Switch to English Language Passer en langue française Omschakelen naar Nederlandse Taal Wechseln Sie zu deutschen Sprache Passa alla lingua italiana
Members: 71,929   Posts: 1,585,245   Online: 968
      
Results 1 to 8 of 8
  1. #1
    sbattert's Avatar
    Join Date
    Sep 2011
    Location
    Connecticut
    Shooter
    35mm
    Posts
    45
    Images
    6

    bleaching or what

    I'm wondering if there's anyway to recover an b&w image that has been printed too dark on RC paper. Let's say it's fixed already. Is there a way to bleach it? Maybe this should be in B&W forum, but I think bleaching and toning is considered an alternate process?

  2. #2
    dpurdy's Avatar
    Join Date
    Jun 2006
    Location
    Portland OR USA
    Shooter
    8x10 Format
    Posts
    2,065
    Images
    38
    Farmer's Reducer will bleach it. Warning... you have to be very careful and hopefully have some experience to not ruin your print. I would suggest that you work with some throw away prints to get the hang of it. Might be easier to just reprint.

  3. #3
    sbattert's Avatar
    Join Date
    Sep 2011
    Location
    Connecticut
    Shooter
    35mm
    Posts
    45
    Images
    6
    Yes, I reprint anyway but want to experiment with the failures. Thanks

  4. #4
    StoneNYC's Avatar
    Join Date
    Aug 2012
    Location
    Connecticut, USA
    Shooter
    8x10 Format
    Posts
    8,008
    Images
    227

    bleaching or what

    Question boot reducer / intensifier (or whatever the opposite is called) does it last long? If I bought some and used a little, how long will it keep?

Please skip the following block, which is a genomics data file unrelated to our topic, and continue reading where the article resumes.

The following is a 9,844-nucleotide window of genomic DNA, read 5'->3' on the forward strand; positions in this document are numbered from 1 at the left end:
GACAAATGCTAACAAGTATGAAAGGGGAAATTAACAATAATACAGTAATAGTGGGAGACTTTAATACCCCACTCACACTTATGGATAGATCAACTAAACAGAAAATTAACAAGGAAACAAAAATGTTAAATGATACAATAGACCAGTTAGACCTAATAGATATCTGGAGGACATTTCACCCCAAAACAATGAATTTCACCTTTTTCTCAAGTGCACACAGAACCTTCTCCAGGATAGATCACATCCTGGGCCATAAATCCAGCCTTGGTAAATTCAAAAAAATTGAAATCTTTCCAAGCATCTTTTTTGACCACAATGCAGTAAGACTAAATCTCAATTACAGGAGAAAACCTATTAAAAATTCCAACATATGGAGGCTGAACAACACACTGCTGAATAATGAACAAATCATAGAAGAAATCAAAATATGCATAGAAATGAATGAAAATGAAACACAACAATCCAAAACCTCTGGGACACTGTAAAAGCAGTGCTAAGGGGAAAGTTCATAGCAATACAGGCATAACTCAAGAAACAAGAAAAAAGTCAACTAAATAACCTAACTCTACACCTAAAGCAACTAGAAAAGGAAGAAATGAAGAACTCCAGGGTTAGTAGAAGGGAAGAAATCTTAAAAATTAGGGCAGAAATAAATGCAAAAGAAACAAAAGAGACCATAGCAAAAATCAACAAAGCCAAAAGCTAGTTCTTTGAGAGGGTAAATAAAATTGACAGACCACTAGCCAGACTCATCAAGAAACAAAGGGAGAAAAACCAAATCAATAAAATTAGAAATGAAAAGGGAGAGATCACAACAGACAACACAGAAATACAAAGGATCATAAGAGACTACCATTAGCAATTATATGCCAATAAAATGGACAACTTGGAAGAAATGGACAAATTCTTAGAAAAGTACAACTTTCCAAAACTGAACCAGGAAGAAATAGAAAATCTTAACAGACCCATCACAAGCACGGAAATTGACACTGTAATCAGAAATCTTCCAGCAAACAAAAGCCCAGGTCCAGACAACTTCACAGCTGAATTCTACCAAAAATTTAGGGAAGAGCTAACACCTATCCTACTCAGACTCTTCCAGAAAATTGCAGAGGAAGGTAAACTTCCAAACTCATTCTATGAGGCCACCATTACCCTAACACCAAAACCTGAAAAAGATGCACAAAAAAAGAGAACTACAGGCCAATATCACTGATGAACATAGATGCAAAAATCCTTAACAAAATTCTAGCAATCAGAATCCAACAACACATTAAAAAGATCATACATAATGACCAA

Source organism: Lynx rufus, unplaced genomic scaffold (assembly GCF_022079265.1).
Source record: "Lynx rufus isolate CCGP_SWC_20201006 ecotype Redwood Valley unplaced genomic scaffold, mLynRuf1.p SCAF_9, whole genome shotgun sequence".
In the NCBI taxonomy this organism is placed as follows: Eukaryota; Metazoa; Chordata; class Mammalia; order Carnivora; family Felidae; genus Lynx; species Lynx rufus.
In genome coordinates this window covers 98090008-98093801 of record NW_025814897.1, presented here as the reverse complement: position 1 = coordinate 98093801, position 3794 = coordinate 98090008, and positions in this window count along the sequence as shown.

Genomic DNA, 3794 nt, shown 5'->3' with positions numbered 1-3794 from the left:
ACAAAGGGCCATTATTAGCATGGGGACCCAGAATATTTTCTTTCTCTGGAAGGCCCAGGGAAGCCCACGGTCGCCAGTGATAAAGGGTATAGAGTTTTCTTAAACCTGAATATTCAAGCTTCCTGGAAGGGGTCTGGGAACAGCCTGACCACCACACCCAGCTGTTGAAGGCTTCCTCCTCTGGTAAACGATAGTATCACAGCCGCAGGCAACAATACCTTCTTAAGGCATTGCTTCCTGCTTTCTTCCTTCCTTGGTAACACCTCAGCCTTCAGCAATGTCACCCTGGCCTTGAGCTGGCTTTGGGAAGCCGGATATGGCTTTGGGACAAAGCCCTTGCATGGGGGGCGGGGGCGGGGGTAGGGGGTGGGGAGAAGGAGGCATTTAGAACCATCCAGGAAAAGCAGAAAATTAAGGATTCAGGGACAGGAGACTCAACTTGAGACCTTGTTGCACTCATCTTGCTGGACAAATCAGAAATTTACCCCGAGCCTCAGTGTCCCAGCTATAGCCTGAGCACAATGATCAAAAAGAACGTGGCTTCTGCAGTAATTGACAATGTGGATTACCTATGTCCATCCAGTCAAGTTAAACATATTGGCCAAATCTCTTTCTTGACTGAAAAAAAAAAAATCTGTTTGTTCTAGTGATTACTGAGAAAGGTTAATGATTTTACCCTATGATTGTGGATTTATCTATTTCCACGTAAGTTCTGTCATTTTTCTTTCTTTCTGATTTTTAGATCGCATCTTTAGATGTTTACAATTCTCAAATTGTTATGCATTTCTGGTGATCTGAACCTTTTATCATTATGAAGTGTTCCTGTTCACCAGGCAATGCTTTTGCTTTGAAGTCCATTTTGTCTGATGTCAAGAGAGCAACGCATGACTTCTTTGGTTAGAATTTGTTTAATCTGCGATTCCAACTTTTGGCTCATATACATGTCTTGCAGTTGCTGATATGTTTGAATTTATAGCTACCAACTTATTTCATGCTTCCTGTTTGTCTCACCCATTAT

Thanks

    PS sorry to steal the thread but it's sort of on topic...


    ~Stone

    Mamiya: 7 II, RZ67 Pro II / Canon: 1V, AE-1, 5DmkII / Kodak: No 1 Pocket Autographic, No 1A Pocket Autographic | Sent w/ iPhone using Tapatalk
    ~Stone | "...of course, that's just my opinion. I could be wrong." ~Dennis Miller

  5. #5

    Join Date
    Oct 2009
    Location
    Central Florida, USA
    Shooter
    Multi Format
    Posts
    4,078
    To OP:

    Bleaching and Toning of B&W is not an alternate process.... it is part of a traditional B&W process.

    What I do sometimes when my print is ...just...a...bit...too...dark... is to take beaching part of my sepia toner, dilute it A LOT, then bleach the whole print for 15 seconds, wash, fix, wash, dry, and repeat the process until I get it just right. You can do it with farmer's reducer, too, but once mixed it will only last few minutes.

    My sepia toner is from Photographer's formulary, so if you are interested, you can either buy their product or look at the tech sheet and find out exactly what's in it. I take something like 50cc of that stuff and dilute it with 500cc of water. By the way, this stuff lasts very long time. Mine has been going strong for two years.

    Key is to dilute the bleach so much that the process is really really slow. It's so easy to over do this.

    Also, if you have a highlight, they tend to go first, so you could end up losing some detail there.
    Develop, stop, fix.... wait.... where's my film?

  6. #6
    sbattert's Avatar
    Join Date
    Sep 2011
    Location
    Connecticut
    Shooter
    35mm
    Posts
    45
    Images
    6
    sepia toner sounds less poisonous than ferocyaninde or whatever farmers reducer.

  7. #7

    Join Date
    Oct 2009
    Location
    Central Florida, USA
    Shooter
    Multi Format
    Posts
    4,078
    Sorry, the first part of sepia toner does contain ferricyanide. It's a major part of it.

    Don't worry, it won't harm you. Cyanide is so strongly bound, unless you heat it or subject it to strong acid, it's safe.
    Develop, stop, fix.... wait.... where's my film?

  8. #8

    Join Date
    Jul 2010
    Location
    Southern USA
    Shooter
    Multi Format
    Posts
    4,143
    Quote Originally Posted by sbattert View Post
    sepia toner sounds less poisonous than ferocyaninde or whatever farmers reducer.
    Farmer's reducer contains potassium ferrIcyanide not ferrOcyanide. The two chemicals are different. Again it is not considered dangerous.
    A rock pile ceases to be a rock pile the moment a single man contemplates it, bearing within him the image of a cathedral.

    ~Antoine de Saint-Exupery



 

APUG PARTNERS EQUALLY FUNDING OUR COMMUNITY:



Contact Us  |  Support Us!  |  Advertise  |  Site Terms  |  Archive  —   Search  |  Mobile Device Access  |  RSS  |  Facebook  |  Linkedin